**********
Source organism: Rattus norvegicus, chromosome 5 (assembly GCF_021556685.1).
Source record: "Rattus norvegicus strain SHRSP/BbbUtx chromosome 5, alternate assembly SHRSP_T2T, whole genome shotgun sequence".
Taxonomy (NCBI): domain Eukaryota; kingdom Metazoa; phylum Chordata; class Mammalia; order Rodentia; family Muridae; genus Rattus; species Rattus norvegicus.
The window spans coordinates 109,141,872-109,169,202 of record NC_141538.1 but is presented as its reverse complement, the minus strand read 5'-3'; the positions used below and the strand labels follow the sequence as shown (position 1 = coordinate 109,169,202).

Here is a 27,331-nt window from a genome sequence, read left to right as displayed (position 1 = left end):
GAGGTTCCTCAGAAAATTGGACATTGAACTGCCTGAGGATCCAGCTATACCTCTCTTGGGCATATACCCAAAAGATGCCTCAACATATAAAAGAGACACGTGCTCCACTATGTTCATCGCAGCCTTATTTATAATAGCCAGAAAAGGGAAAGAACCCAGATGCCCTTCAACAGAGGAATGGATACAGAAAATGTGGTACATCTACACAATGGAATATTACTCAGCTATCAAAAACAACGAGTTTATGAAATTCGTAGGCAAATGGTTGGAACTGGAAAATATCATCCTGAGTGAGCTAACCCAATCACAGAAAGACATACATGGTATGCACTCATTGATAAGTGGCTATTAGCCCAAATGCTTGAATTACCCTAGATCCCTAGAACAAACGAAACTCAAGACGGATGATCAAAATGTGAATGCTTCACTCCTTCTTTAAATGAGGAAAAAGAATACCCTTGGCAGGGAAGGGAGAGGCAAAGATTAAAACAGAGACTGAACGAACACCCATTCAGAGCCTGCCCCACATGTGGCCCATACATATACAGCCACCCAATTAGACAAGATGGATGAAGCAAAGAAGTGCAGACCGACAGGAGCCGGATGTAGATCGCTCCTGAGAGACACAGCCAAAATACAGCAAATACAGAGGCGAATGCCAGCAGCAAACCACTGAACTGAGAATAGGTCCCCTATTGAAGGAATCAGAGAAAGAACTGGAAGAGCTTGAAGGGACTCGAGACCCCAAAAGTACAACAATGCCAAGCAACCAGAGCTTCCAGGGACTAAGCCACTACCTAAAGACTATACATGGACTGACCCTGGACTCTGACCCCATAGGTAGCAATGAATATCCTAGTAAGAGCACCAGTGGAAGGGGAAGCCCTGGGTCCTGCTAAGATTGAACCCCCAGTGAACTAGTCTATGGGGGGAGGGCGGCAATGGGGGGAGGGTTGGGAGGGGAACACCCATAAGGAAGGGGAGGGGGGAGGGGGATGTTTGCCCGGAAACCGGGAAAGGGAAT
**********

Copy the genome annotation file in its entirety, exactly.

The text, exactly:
Source organism: Rattus norvegicus, chromosome 5 (assembly GCF_021556685.1).
Source record: "Rattus norvegicus strain SHRSP/BbbUtx chromosome 5, alternate assembly SHRSP_T2T, whole genome shotgun sequence".
Taxonomy (NCBI): domain Eukaryota; kingdom Metazoa; phylum Chordata; class Mammalia; order Rodentia; family Muridae; genus Rattus; species Rattus norvegicus.
The window spans coordinates 109,141,872-109,169,202 of record NC_141538.1 but is presented as its reverse complement, the minus strand read 5'-3'; the positions used below and the strand labels follow the sequence as shown (position 1 = coordinate 109,169,202).

Here is a 27,331-nt window from a genome sequence, read left to right as displayed (position 1 = left end):
GAGGTTCCTCAGAAAATTGGACATTGAACTGCCTGAGGATCCAGCTATACCTCTCTTGGGCATATACCCAAAAGATGCCTCAACATATAAAAGAGACACGTGCTCCACTATGTTCATCGCAGCCTTATTTATAATAGCCAGAAAAGGGAAAGAACCCAGATGCCCTTCAACAGAGGAATGGATACAGAAAATGTGGTACATCTACACAATGGAATATTACTCAGCTATCAAAAACAACGAGTTTATGAAATTCGTAGGCAAATGGTTGGAACTGGAAAATATCATCCTGAGTGAGCTAACCCAATCACAGAAAGACATACATGGTATGCACTCATTGATAAGTGGCTATTAGCCCAAATGCTTGAATTACCCTAGATCCCTAGAACAAACGAAACTCAAGACGGATGATCAAAATGTGAATGCTTCACTCCTTCTTTAAATGAGGAAAAAGAATACCCTTGGCAGGGAAGGGAGAGGCAAAGATTAAAACAGAGACTGAACGAACACCCATTCAGAGCCTGCCCCACATGTGGCCCATACATATACAGCCACCCAATTAGACAAGATGGATGAAGCAAAGAAGTGCAGACCGACAGGAGCCGGATGTAGATCGCTCCTGAGAGACACAGCCAAAATACAGCAAATACAGAGGCGAATGCCAGCAGCAAACCACTGAACTGAGAATAGGTCCCCTATTGAAGGAATCAGAGAAAGAACTGGAAGAGCTTGAAGGGACTCGAGACCCCAAAAGTACAACAATGCCAAGCAACCAGAGCTTCCAGGGACTAAGCCACTACCTAAAGACTATACATGGACTGACCCTGGACTCTGACCCCATAGGTAGCAATGAATATCCTAGTAAGAGCACCAGTGGAAGGGGAAGCCCTGGGTCCTGCTAAGATTGAACCCCCAGTGAACTAGTCTATGGGGGGAGGGCGGCAATGGGGGGAGGGTTGGGAGGGGAACACCCATAAGGAAGGGGAGGGGGGAGGGGGATGTTTGCCCGGAAACCGGGAAAGGGAAT